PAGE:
Comment: This text presents several interesting arguments regarding the right to work of persons with disabilities and its relationship with a universal right to work. It can be used, first, to engage students with literature at the intersection of critical disability theory and philosophy of work; and second, to further discuss philosophical questions concerning who should have access to good work and why.

    Discussion Questions

    1. What are some of the barriers that persons with disabilities face in the labour market and workplace?
    2. Why might access to work be especially important for persons with disabilities to feel like full members of society? Albin discusses this in Section I, but you can also think about previous discussions on meaningful work.
    3. Why, according to Albin, does the CRPD represent a critical shift in the discussion about a right to work for persons with disability?
    4. What does Article 27 of the Convention state? Discuss any features of the article that you find interesting.
    5. What are some of the main concerns that confront a universal right to work? How, according to the author, does Article 27 provide an answer to these problems?
    6. What argument does the author provide as justification for a universalist approach? How does thinking about a right to work in terms of ‘abilities’ augment an understanding of the right to work?
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    McKay, Ailsa. Promoting Gender Equity Through a Basic Income
    2013, In Karl Widerquist (ed.), Basic Income: An Anthology of Contemporary Research. Wiley Blackwell.
    Chapter 26 in Basic Income: An Anthology of Contemporary Research, Karl Widerquist (ed.), pp 178-184.
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    Abstract: Basic Income: An Anthology of Contemporary Research presents a compilation of six decades of Basic Income literature. It includes the most influential empirical research and theoretical arguments on all aspects of the Basic Income proposal.

    Comment: This text presents several interesting feminist arguments in favour of basic income, while offering some novel criticisms about the way 'work' is typically conceptualised in traditional UBI debates. In particular, McKay points out that most UBI discussion disregards unpaid work, which has a variety of impliciations for gendered labour and class division. Therefore, it can be used, first, to engage students with literature at the intersection of feminist philosophy, philosophy of gender, and philosophy of work; and second, to further discuss philosophical questions concerning how we conceptualise work and what happens when certain forms of work are prioritsed over others.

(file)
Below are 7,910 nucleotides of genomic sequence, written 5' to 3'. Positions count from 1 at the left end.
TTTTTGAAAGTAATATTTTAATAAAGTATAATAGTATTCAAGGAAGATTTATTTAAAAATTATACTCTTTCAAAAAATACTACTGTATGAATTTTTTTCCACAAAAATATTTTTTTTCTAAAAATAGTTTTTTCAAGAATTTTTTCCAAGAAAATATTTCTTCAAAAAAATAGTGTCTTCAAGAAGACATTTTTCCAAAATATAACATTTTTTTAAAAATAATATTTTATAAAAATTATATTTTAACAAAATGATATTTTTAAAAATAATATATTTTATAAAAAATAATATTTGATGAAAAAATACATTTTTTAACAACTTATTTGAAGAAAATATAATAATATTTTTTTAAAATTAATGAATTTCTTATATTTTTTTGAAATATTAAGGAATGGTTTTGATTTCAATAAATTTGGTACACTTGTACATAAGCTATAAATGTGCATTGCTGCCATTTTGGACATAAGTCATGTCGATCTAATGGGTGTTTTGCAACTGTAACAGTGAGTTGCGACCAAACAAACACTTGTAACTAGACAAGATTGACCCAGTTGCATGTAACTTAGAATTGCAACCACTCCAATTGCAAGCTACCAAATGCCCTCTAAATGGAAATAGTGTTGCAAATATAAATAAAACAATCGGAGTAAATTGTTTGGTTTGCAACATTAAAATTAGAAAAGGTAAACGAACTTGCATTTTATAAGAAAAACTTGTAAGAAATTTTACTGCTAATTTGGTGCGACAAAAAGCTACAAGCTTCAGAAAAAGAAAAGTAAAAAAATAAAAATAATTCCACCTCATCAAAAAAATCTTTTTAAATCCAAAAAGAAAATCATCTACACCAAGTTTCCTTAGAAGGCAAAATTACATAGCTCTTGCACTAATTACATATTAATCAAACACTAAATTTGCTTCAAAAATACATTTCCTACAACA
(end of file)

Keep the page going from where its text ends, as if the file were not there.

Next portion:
Discussion Questions

    1. What is the author’s purpose, in this article?
    2. In what way, according to the author, does the current debate around basic income fail to recognise the social experiences of women? Why is it important to do so?
    3. How does basic income literature typically treat references to women and questions of gender inequality, according to the author?
    4. What solution does the author propose to these problems? How does she argue we should reconceptualise work?
    5. Why does the author refer to traditionally female work as “invisible”?
    Week 6. Class, Race, and the Work Ethic
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    Shelby, Tommie. Justice, Work, and the Ghetto Poor
    2012, The Law and Ethics of Human Rights. 6 (1): 69-96.
    Excerpts. Introduction, pp.71-72; Section VI through Conclusion, pp. 86-96
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    Abstract: In view of the explanatory significance of joblessness, some social scientists, policymakers, and commentators have advocated strong measures to ensure that the ghetto poor work, including mandating work as a condition of receiving welfare benefits. Indeed, across the ideological political spectrum, work is often seen as a moral or civic duty and as a necessary basis for personal dignity. And this normative stance is now instantiated in federal and state law, from the tax scheme to public benefits. This Article reflects critically on this new regime of work. I ask whether the normative principles to which its advocates typically appeal actually justify the regime. I conclude that the case for a pro tanto moral or civic duty to work is not as strong as many believe and that there are reasonable responses to joblessness that do not involve instituting a work regime. However, even if we grant that there is a duty to work, I maintain that the ghetto poor would not be wronging their fellow citizens were they to choose not to work and to rely on public funds for material support. In fact, I argue that many among the black urban poor have good reasons to refuse to work. Throughout, I emphasize what too few advocates of the new work regime do, namely, that whether work is an obligation depends crucially on whether background social conditions within the polity are just.

    Comment: This text is useful for several reasons. First, it introduces an argument examining a civic obligation to work; second, it discusses that obligation in relation to structural injustices regarding socio-economic and racial inequality. It can be used to discuss the intersection of these topics more generally, or to further discuss philosophical questions concerning who should have access to good work and why.

    Discussion Questions

    1. What is the author’s main aim in this article?
    2. Does the author assume there exists a civic obligation to work? On what grounds? Do you agree or disagree with this assumption?